Actually there is an extended study going on,on usage of Thorium over Uranium,because of its abundance across the globe,especially in India.Nuclear power has got its cons,but its a faster means of production and can run for decades together.
            Tidal power is clean and is abundant,but its expansion needs to be researched further.
            It all hinges again on the country's material availability.

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            • #8
              The one thing I have noticed (for a continuous use) is that when using sustainable energy source, you have to use more then one. We are opting to use both solar and wind power for our home. This ensures continuous power availability. Even with a very good battery system to store the energy, there are times when there is no sun or no wind. Your home burns the power and no power is being put in. However, if you have both.... when one is not going the other is.
              Where there is an beginning, there is an end.
              Where there is an end, there is a new beginning.

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              • #9
                I don't think it is very practical to harness tidal energy even if the issues of corrosion and location could be resolved, the environmental impact could be devastating. Outing large turbines in the sea would likely kill many, many fish and animals that would go to waste, as no one could eat them. It would also possibly alter natural currents, and we have no way is knowing how much impact hay could have.

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                • #10
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                  • #11
                    I think tidal energy is great, but the amount of complications related to it result in authorities being put off by the idea. The amount of dirt and pollution the tidal plants trap may be bad for the local marine wildlife. It isn't continuous and given how remote the locations are, it's difficult bringing all the materials there. Just think of how difficult it is to build an oil rig in the middle of the ocean, transporting all those materials and hoping you can put them up. But that doesn't mean it's impossible and the fact that there are already tidal power stations put up are proof of that. I think that the world will eventually get to a stage where they realize that investing all their money into armies and advertising is not helping their countries and that some money needs to be put into keeping the world powered up and connected, we will eventually see more renewable energy sources becoming the norm.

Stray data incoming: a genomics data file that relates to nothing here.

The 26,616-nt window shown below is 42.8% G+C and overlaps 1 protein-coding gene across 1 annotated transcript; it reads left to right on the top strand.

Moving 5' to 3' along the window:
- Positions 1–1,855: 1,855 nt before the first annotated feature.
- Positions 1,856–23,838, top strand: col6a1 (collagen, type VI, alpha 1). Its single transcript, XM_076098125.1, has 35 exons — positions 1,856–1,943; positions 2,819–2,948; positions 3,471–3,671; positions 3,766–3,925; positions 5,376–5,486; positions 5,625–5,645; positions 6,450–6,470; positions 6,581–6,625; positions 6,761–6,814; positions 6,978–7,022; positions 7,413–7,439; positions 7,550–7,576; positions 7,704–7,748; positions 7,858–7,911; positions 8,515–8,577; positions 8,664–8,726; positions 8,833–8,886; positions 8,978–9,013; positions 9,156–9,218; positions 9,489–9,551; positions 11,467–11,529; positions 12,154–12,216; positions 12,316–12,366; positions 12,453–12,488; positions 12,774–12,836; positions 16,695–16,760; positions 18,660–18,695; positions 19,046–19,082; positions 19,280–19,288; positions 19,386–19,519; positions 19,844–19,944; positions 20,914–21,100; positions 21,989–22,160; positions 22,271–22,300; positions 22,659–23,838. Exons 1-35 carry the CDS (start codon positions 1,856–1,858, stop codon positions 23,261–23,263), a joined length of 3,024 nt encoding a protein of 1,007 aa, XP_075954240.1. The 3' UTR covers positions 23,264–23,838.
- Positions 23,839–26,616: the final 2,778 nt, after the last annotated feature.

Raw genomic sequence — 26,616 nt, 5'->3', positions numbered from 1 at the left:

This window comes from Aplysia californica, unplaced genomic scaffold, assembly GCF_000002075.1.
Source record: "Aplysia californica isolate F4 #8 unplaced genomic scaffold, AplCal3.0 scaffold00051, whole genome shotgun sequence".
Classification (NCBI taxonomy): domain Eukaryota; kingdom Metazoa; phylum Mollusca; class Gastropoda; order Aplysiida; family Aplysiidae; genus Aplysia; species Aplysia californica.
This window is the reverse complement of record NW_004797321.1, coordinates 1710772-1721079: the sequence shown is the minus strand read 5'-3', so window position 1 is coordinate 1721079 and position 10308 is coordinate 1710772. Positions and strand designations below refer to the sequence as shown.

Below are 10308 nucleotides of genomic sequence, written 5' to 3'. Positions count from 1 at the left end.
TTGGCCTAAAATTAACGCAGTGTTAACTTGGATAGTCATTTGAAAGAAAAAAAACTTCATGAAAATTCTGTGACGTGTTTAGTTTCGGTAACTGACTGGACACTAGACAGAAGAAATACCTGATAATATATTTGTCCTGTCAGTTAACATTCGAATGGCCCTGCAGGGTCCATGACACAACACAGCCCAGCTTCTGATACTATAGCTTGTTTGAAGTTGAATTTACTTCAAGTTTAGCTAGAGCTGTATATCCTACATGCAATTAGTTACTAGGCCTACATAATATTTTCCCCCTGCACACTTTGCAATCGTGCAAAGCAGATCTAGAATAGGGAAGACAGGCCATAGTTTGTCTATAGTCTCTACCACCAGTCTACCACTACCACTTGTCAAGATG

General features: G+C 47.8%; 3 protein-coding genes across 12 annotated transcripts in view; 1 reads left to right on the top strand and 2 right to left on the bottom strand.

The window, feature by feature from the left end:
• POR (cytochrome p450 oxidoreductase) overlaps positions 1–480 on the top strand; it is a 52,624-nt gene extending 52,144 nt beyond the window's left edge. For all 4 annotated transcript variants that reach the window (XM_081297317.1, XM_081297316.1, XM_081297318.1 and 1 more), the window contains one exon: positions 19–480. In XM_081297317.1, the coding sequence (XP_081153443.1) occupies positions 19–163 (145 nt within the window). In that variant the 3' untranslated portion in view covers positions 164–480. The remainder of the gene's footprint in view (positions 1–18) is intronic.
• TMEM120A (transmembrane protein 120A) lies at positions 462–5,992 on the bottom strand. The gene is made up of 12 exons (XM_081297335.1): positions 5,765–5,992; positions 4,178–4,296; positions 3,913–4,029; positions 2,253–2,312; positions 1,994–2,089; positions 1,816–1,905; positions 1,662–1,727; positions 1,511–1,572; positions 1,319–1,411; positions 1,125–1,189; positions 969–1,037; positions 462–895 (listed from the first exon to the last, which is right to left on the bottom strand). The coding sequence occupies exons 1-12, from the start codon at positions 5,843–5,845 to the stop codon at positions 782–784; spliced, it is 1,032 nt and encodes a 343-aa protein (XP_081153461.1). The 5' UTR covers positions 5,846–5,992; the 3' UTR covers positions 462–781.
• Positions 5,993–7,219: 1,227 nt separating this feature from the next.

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                    • #12
                      When I heard that Oregon has officially banned coal fired power by the year 2035, I was a little worried about what new sources of energy may be used. In Shorthorn Ohio coal is the big thing, but pressure is on to switch to nuclear energy. There are currently four nuclear energy plants in Ohio, but those are all up north. Getting the old coal mining territories of the south to change won't be easy. As dangerous as coal has been, no one wants nuclear.

                      I would love to see tidal energy harnessed and used. Honestly, the theory and reasoning is sound. If coal is really getting banned, we can not sit around twiddling our thumbs.

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                      • #13
                        Tidal energy is obviously something that as been looked into, and I'm sure it will be for many more years to come, as we continue to seek out more natural firms of energy.

                        You only have to look how advanced solar and wind energy as become in modern times and I've no reason to believe that tidal energy can't be put to good use also. I might not see it in my lifetime, but I do think that future generations will benefit a lot from the research being done now, and that can only be a step in the right direction.

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                        • #14
                          Tidal energy is certainly an interesting and often forgot about type of power, kind of the same with geothermal.
                          Water is one of the oldest forms of energy generation.
                          Tide mills have been around and used in Europe for a good thousand years!